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hoping for some clarification here. This is my example:

これはめっちゃ粘って食べるのは難しい

The reason I used 食べるのは難しい rather than 食べにくい is because my understanding is that にくい・やすい is used for psychological difficulty (You don't want to buy something because it's embarrassing) versus physical/mechanical difficulty (having trouble chewing something because it's sticky). I made a post on HelloTalk but that natives simply told me にくい is more casual. Is that really the only difference then?

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  • I don't feel qualified enough to post a proper answer, but I think that にくい is not restricted to a particular type of difficulty. – jarmanso7 May 21 '20 at 16:30
  • Genki 2 states that にくい is used for mental difficulties, whilst のは難しい is used for physical difficulty, however Japanese natives on HelloTalk make no such distinction. This is why I'm confused :| – Luke McAloon May 22 '20 at 5:31
  • Even if "にくい is used for mental difficulties" is correct, that doesn't mean that you can't use it for physical difficulty, because you have only to feel sense of difficulty besides physical difficulty. – user4092 May 22 '20 at 10:28
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Basically, "食べにくい" is very common. And "食べるのが難しい" is certainly not casual but it never sounds formal too.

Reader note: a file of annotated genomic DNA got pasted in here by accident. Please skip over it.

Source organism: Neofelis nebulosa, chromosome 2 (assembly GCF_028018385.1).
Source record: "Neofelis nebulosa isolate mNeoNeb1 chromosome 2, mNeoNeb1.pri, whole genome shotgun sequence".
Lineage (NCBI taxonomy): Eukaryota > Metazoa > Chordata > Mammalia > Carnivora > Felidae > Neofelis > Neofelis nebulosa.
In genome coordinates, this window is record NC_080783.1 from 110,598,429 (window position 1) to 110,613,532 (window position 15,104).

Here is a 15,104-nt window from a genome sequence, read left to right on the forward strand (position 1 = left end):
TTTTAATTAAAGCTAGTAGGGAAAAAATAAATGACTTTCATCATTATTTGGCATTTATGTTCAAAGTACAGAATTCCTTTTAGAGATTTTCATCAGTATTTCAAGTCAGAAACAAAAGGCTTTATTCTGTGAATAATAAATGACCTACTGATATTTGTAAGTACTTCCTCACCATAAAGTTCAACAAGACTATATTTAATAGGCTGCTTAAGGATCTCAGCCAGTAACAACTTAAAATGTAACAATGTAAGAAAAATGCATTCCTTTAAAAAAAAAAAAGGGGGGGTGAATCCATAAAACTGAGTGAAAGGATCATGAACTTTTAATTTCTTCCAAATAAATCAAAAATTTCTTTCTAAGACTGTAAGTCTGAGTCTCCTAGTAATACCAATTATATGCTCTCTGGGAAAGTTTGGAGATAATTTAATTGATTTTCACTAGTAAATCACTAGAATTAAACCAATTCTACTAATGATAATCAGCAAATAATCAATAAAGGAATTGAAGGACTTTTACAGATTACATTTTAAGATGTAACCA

having trouble chewing something because it's sticky

In your example above, since this situation leads psychological difficulty after all, actually this is exact case of "食べにくい".

Please note these first of all.

Then, let me show my sense of the difference between "-にくい" and "-のが難しい".
"-にくい" sounds quite intuitive/illogical while "-のが難しい" is rational/logical. "食べるのが難しい" sounds more like "When eating it makes me thinking."

For example, when you eat boiled crab for the first time in Japan(Japanese people really like it!), you'll find it's really technical! You have to take one, break it off and pick meat from shell by using a special fork. You could say "食べるのが難しいね" in such a situation.

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